Let’s take healthcare for just one moment, to add a bit of realism to the discussion. Think about the disease cholera. We typically do not see this disease in the United States and other developed countries, because cholera is easily prevented with good sewer systems and some basic hygiene. However, in poor countries that lack sewer systems, cholera can be a huge problem. There are millions of cases of cholera around the world every year in poor countries [ref]. Tens of thousands of these people die horrible deaths because they contract cholera and lack access to basic health care services. All of this suffering is completely preventable and unnecessary. If capitalism were working as advertised, the “invisible hand” would have completely eliminated the scourge of cholera from the face of planet Earth long ago. Slums would not exist either. Simply by looking at reality, we see that the basic premise underpinning capitalism is absurd.

How does capitalism propose that human beings acquire all of the basic human needs listed above? The answer: people use money to pay for their needs. And human beings need a lot of money if they are going to have a decent standard of living. Let’s look at the real costs of decent-quality products and services in a modern city in the United States today for a single human being [2018 dollars]:

  • high quality, healthy food: $300 per month
  • clean water and sanitation services: $100 per month
  • high quality, safe, secure housing: $700 per month
  • high quality health care: $600 per month (includes average ACA insurance premium plus typical co-pays, deductibles, etc.)
  • high quality clothing: $100 per month
  • high quality education: $????
  • high quality transportation: $500/month (cost of a car plus insurance, gas, maintenance, etc.)
  • 24×7 electricity and Internet access: $200 per month (varies based on climate, may also include natural gas or oil for heat)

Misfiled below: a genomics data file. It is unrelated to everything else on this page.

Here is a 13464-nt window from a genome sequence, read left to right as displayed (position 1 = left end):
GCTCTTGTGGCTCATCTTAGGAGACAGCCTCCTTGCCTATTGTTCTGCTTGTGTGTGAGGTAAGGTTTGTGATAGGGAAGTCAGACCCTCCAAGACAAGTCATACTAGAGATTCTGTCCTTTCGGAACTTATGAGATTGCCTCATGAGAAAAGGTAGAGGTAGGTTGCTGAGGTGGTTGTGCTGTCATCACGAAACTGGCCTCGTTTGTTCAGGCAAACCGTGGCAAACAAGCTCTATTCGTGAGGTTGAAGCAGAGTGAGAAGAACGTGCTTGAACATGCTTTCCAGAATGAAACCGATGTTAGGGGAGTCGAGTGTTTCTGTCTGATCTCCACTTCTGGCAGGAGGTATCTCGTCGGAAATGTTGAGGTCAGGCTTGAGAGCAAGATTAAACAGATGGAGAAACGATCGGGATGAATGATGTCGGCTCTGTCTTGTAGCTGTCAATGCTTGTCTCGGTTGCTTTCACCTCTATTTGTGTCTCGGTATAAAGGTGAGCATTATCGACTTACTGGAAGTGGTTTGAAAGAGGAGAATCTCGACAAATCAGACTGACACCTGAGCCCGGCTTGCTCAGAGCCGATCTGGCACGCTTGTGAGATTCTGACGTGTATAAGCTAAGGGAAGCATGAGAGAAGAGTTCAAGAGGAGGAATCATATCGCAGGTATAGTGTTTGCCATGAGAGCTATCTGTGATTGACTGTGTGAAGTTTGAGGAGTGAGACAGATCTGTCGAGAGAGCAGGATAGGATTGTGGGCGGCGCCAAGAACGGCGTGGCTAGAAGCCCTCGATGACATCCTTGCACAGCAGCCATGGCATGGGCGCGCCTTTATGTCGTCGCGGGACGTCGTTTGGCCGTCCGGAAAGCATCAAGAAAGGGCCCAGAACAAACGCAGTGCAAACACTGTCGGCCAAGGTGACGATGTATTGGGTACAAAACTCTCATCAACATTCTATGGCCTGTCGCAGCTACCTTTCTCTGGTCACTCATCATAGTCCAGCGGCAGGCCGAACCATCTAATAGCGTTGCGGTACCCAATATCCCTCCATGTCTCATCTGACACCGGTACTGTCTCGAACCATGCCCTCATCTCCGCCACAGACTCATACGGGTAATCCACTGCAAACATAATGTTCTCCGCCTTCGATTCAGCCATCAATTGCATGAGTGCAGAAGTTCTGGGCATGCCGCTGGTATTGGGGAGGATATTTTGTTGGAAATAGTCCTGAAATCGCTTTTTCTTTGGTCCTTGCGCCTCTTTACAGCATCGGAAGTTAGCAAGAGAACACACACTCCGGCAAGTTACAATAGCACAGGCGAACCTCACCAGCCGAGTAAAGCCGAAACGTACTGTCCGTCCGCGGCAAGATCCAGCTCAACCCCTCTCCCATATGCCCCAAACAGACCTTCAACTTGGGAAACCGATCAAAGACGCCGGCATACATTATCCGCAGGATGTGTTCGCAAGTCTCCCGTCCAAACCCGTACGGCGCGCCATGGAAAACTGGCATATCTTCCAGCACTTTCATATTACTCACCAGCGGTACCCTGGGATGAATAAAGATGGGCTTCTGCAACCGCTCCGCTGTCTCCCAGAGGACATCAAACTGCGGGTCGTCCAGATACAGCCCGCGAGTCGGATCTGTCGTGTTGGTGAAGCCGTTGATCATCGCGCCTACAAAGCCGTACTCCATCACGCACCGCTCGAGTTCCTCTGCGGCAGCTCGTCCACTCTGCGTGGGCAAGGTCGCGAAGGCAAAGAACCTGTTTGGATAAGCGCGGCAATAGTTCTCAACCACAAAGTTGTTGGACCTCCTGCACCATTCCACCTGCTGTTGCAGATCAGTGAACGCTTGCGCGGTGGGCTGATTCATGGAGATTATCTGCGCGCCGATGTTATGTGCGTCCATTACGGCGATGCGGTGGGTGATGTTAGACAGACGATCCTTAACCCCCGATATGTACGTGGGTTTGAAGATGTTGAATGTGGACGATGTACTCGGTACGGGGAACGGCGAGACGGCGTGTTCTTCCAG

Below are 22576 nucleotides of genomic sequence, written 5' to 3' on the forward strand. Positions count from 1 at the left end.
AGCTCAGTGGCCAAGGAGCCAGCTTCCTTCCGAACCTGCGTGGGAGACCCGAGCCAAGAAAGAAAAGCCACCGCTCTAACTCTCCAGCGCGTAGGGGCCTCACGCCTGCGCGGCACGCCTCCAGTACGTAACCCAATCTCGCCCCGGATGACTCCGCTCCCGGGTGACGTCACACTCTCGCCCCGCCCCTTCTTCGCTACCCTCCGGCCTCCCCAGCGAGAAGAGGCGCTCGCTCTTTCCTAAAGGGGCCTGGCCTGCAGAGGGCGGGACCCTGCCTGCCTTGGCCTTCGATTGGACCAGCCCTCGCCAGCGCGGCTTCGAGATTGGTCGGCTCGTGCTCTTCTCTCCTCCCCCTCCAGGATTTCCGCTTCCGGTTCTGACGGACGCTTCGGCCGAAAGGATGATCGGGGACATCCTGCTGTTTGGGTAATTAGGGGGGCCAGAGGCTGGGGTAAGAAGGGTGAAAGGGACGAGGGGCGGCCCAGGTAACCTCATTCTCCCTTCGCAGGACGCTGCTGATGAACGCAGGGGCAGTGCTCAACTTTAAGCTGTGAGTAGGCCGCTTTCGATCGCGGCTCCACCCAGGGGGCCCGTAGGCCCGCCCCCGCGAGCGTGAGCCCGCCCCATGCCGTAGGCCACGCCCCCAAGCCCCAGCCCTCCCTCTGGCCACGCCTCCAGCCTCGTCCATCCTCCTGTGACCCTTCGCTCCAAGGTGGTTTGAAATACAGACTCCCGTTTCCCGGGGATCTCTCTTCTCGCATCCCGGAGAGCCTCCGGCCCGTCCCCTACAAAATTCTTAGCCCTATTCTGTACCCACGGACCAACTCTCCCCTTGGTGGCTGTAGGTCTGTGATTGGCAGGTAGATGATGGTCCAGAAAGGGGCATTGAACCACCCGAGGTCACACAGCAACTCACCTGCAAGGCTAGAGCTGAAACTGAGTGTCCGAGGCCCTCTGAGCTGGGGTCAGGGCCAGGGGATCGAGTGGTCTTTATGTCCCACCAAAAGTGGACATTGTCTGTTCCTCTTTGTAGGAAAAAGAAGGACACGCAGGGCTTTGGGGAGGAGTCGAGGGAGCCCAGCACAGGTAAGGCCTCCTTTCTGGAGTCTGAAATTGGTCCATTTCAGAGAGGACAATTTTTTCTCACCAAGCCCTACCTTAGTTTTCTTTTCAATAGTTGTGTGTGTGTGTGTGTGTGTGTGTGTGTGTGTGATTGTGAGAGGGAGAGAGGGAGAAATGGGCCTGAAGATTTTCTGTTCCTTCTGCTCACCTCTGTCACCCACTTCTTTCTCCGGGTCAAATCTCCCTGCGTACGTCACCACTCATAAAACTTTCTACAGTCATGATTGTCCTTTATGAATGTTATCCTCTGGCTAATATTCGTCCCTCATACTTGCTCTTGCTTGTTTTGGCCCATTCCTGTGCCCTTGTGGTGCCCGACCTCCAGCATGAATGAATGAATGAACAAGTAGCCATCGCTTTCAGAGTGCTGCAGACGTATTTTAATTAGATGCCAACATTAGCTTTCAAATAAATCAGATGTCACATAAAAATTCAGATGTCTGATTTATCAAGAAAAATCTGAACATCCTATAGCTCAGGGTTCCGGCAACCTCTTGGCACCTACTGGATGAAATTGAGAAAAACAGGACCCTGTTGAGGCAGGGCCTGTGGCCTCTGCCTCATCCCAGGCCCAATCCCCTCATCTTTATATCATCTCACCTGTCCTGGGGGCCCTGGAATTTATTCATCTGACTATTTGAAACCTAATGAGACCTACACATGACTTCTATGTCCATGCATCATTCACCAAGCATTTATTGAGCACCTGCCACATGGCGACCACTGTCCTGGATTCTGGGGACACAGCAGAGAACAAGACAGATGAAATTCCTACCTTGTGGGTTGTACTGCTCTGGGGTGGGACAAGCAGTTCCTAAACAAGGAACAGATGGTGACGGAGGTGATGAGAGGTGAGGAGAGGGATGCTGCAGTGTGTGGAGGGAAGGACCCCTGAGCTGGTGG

• a computer and a smart phone to access the Internet: $50 per month

Ignoring any costs for education (such as college education or trade education or job certification education or student loan interest), the list above totals to $2,550 per month in after-tax dollars, in a moderately priced U.S. city for a single human being. This is $30,600 after-tax dollars per year. There is no way you can rent decent housing for $700/month in a city like New York or San Francisco, so we are ignoring these cases.

These are just the basics. What does this list exclude? To be complete, we need to add things like:

  • Personal care products, including toothpaste, soap, shampoo, toilet paper, detergent, cosmetics, razors, etc.: $50 per month
  • Furniture, appliances, dishes, drapes, etc. for the home: $100/month
  • Entertainment: $100/month
  • Annual vacation: $100/month
  • Retirement savings: $400 per month
  • Children: if a person has a child, a single child costs approximately $1,000 per month all in [ref]
  • Child college savings: $400 per month

Now we see a clearer picture. A single adult really costs $3,300 per month or $39,600 per year after taxes. A single adult with a single child really costs $4,600 per month or $55,200 per year after taxes.

In the capitalistic system in the United States, this is what it costs for an average adult to live at a decent standard of living. There is no denying the reality of this situation – this is what it really costs to live a “normal life” in a moderate city (not an expensive city) in the United States.